Next year will see one more regional Internet registry run out of IPv4 addresses, but 2012 will be more of a year to prepare for the inevitable shift to IPv6 than an Internet doomsday, according to networking experts.
By midyear, Europe's RIPE NCC (R
When it comes to Internet addressing, the year now winding to a close may prove to have been the most significant for decades. On Feb. 3, the Internet Assigned Names and Numbers Authority (IANA) got out of the business of assigning blocks of IPv4 addresses, 30 years after that protocol debuted. As planned, IANA handed out one of its remaining five blocks of addresses -- each about 16 million addresses -- to each of the five regional registries, which serve Asia-Pacific, Europe, North America, Latin America and Africa.
Though the clock is ticking on the remaining availability of new IPv4 addresses, people working on this transition assure users that they aren't likely to be cut off from either websites or Web viewers for quite some time. Transitional techniques to make the two systems coexist won't seriously degrade Internet performance for a while, some said. What this gives enterprises is time to prepare.
Europe is up next
The next nail in the coffin of IPv4 is expected to be hammered in on July 22, according to a forecasting site operated by Geoff Huston, who is an adjunct research fellow at the Centre for Advanced Internet Architectures at Swinburne University of Technology in Australia. That's when RIPE is likely to allocate the last of its remaining addresses to an enterprise or Internet service provider, based on the current rate at which it's handing them out.
"That doesn't mean that Europeans are suddenly going to be stripped of their exising IPv4 address space," said Cricket Liu, vice president of architecture at Infoblox, a vendor of automated network control appliances. However, "it's going to be much harder to get IPv4 address space," he said.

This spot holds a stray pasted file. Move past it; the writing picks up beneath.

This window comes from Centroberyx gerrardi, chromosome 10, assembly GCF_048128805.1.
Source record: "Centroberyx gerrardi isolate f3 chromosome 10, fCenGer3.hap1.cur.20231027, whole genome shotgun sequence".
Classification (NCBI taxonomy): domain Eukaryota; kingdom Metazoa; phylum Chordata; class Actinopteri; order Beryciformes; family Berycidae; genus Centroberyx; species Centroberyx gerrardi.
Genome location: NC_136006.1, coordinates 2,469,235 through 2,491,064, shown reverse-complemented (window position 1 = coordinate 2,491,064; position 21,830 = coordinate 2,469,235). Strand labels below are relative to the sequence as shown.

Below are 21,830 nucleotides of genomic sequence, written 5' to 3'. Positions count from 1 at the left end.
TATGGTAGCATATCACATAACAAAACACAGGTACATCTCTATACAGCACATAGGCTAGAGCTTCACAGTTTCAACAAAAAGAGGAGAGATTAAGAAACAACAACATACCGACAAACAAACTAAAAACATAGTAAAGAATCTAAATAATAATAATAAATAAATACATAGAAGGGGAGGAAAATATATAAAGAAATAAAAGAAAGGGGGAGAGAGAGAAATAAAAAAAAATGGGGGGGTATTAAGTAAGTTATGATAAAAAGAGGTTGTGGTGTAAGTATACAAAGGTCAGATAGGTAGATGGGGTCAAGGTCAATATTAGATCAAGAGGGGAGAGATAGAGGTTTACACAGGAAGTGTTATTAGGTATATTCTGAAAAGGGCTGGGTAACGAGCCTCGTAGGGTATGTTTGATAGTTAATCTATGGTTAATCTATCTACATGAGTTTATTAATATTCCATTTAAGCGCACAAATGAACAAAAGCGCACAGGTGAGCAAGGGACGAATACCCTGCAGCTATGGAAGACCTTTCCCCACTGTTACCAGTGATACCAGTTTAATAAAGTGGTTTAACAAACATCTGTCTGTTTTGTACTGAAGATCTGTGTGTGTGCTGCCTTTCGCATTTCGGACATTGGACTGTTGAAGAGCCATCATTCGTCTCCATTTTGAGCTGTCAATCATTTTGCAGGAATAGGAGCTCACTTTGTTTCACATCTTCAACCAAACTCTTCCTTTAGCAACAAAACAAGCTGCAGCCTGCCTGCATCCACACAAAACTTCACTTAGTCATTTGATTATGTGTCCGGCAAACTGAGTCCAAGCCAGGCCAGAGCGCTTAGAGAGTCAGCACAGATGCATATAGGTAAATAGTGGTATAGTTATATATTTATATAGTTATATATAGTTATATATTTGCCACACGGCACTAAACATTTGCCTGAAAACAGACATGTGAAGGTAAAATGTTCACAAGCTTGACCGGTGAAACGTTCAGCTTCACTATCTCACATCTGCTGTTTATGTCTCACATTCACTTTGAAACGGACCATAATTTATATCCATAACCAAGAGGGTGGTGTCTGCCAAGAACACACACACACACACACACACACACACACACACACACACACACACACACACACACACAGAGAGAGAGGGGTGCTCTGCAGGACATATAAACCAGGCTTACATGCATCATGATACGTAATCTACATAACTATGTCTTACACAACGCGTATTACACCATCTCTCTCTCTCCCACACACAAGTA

That date could move closer if European service providers react as those in the Asia-Pacific region did this year, Liu said.
"Once their stock started to dwindle, a lot of carriers went, 'Wow, we'd better get what address space we can, quickly,'" Liu said. The Asian registry depleted its last block in mid-April. Such a run on addresses in Europe is "a real possibility" in 2012, he said. RIPE and other registries have already tightened the rules for IPv4 address allocation to prevent hoarding and panic from draining the pool too quickly, but RIPE might yet do more, he said.
In 2013, it will be North America's turn to watch its Internet registry run out of IPv4 addresses, according to Huston's forecast. Africa and Latin America will face the same in 2014.
Adoption is still sparse
But despite the impending depletion of addresses, most enterprises didn't begin upgrading to IPv6 last year. As of October, fewer than 1 percent of all subdomains under the .com, .net and .org top-level domains had IPv6-enabled Web servers on them, according to an automated sampling commissioned by Infoblox. Notably, that survey excluded .gov and individual country domains, where use could be higher.
Most enterprises outside Asia are not acting aggressively to upgrade, and most won't next year either, according to IDC analyst Nav Chander.
"Most of them understand that they can live without having to make any major investments immediately," Chander said.